Author’s Note: I have no relationship with companies that make Gazelles or treadmills. I’ve used both and prefer Gazelles with resistance over a treadmill.
A Gazelle elliptical machine and a treadmill create different body movements to help you burn calories and improve cardio function. Depending on the type of Gazelle or treadmill you use, you can create a variety of workouts, with a Gazelle offering less impact and more muscle work. Understanding what each offers will help you create the best workout on each.
You might prefer a treadmill if you want to burn more calories while performing a high-impact, steady-state workout (you need to run on a treadmill to maximize calorie burn). A Gazelle with resistance is better if you are looking for a full-body workout with more muscle-building benefit and more workout options. Gazelles without resistance are better suited to beginners or those who want an additional exercise option to supplement their main exercise choice.
Where to buy a new Gazelle.
A treadmill lets you walk, run, jog or sprint. A Gazelle creates a movement similar to crosscountry skiing. On a Gazelle, you work your arms, chest and shoulders on while you create short, medium or long strides, keeping your feet in contact with the pedals the entire workout. You can add upper-body dumbbell exercises on a treadmill, but probably not while you’re running.
At lower speeds, a treadmill is low-impact, because you keep one foot on the tread the entire time you walk. As you raise your speed to a jogging pace or higher, the exercise becomes high-impact, with both feet leaving the tread at once, causing you to land on your feet with your entire body weight. A Gazelle remains non-impact no matter which exercises you perform because your feet remain on the machine’s foot rests.
A treadmill provides little or no resistance unless it has an adjustable incline. Raising the incline forces you to use more muscular effort to push your body’s weight forward, similar to walking uphill. If the treadmill has a negative incline, you can simulate the effect of walking downhill, adding more resistance against your quadriceps. The Gazelle uses your body’s weight as resistance to push and pull the levers. If you decrease the use of your legs to move the machine, you increase the resistance against your arms. If you use less arm effort, you need more leg muscle use to move the pedals. Gazelles with resistance can provide a good muscular endurance workout, but not true bodybuilding exercise. On Gazelle with resistance, you can build some muscle if you’re not already very muscular.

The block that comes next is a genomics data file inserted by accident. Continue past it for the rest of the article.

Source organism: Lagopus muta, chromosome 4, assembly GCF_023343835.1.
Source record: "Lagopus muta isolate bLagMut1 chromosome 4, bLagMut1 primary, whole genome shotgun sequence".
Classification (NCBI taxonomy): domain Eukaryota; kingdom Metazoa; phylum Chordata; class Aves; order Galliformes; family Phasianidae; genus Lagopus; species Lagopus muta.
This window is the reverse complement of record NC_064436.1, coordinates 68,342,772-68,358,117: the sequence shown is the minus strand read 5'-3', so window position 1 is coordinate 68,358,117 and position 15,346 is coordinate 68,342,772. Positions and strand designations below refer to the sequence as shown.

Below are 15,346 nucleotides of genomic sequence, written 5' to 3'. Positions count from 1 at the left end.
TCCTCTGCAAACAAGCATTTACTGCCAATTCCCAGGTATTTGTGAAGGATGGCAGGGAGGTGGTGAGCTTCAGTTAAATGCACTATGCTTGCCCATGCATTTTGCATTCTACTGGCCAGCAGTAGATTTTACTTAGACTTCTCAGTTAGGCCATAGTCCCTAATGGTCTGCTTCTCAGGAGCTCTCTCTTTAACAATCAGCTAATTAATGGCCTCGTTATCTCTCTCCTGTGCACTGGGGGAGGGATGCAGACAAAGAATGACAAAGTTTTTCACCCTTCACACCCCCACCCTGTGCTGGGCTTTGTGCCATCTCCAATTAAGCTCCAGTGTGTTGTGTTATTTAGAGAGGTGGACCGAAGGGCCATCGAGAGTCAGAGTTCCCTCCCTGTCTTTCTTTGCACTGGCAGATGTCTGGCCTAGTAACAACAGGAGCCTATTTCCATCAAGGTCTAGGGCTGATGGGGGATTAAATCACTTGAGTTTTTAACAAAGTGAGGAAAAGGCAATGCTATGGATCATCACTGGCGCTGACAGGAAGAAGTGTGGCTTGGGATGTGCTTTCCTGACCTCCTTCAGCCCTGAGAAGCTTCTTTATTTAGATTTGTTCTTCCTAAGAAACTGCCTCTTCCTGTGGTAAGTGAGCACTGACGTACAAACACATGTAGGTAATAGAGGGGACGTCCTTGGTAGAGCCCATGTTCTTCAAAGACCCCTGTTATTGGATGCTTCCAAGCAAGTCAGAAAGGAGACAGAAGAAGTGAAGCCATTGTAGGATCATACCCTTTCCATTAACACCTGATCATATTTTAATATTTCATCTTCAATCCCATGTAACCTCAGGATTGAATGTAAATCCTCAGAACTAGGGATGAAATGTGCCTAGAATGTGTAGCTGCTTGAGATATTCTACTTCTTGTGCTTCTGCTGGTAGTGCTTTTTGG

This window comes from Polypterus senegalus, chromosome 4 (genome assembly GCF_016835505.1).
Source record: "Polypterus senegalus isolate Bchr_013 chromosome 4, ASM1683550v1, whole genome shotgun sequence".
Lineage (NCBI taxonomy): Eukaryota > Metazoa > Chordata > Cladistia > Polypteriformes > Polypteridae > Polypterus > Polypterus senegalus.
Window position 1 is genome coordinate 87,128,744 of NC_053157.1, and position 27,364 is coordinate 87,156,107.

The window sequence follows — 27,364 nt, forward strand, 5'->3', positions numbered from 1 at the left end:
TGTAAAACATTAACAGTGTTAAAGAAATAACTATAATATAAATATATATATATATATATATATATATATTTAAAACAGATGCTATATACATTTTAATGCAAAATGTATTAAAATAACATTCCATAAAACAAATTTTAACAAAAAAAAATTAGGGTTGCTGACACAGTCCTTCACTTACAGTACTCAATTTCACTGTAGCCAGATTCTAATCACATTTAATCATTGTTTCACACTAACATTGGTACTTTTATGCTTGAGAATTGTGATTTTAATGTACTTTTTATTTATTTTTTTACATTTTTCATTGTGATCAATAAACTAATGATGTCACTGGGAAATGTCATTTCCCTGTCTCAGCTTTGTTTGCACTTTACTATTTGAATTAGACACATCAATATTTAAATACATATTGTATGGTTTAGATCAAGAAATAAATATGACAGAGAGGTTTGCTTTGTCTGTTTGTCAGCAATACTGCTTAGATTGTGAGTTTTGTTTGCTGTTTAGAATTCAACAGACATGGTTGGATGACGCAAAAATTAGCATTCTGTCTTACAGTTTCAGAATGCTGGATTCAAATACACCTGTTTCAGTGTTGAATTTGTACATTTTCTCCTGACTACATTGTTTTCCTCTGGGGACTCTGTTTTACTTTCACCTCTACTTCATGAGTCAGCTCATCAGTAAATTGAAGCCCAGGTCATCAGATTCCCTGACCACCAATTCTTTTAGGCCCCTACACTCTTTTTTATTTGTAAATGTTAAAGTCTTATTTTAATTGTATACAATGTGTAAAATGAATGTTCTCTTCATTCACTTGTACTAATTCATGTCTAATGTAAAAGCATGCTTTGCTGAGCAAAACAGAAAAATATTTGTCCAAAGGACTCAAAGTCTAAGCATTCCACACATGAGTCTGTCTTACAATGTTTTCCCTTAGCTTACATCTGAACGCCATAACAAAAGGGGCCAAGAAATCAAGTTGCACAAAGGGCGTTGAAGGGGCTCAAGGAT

Which burns more calories? It all depends on how hard you work and what type of Gazelle you use. At higher speeds, a treadmill will probably burn more calories than a Gazelle without resistance.
Treadmills and Gazelles both help you create moderately intense fat-burning workouts, high-intensity aerobic workouts and high intensity interval training (HIIT) workouts. A treadmill may burn more calories than a Gazelle, depending on how you use the machines. A criticism of the Gazelle is the fact that its mechanics allows you to get into a rhythm that creates momentum, using gravity to assist you in moving the machine, rather than muscular effort, especially at higher speeds. Uh, don’t do this! The other criticism is that the models without resistance don’t require as much effort and don’t burn as many calories as other machines. You can find plenty of used Gazelles with resistance in good shape on Craigslist.
During treadmill workouts, the faster you go, the more calories you burn, but your back, knees and ankles take more of a pounding. As pointed out earlier, you can also add dumbbell exercises on a treadmill, increasing your calorie burn, but probably not while you’re running.
Upper Body Workout
A Gazelle lets you work your arms, chest, shoulders and back using the arm levers. If you keep your elbows in while you pull and push the levers, you emphasize the chest, fronts of your shoulders and biceps more. If you move your elbows away from you body, you emphasize the lats, triceps and backs of your shoulders. Unless you use walking poles or dumbbells, you receive no upper-body workout from a treadmill.
Core and Thighs
A treadmill creates a monotonous, forward striding motion, working primarily your leg muscles in one direction. Using a double stride move on a Gazelle, or holding long strides for several seconds, your recruit your abdominal muscles. Standing sideways on a Gazelle, you work your inner and outer thighs.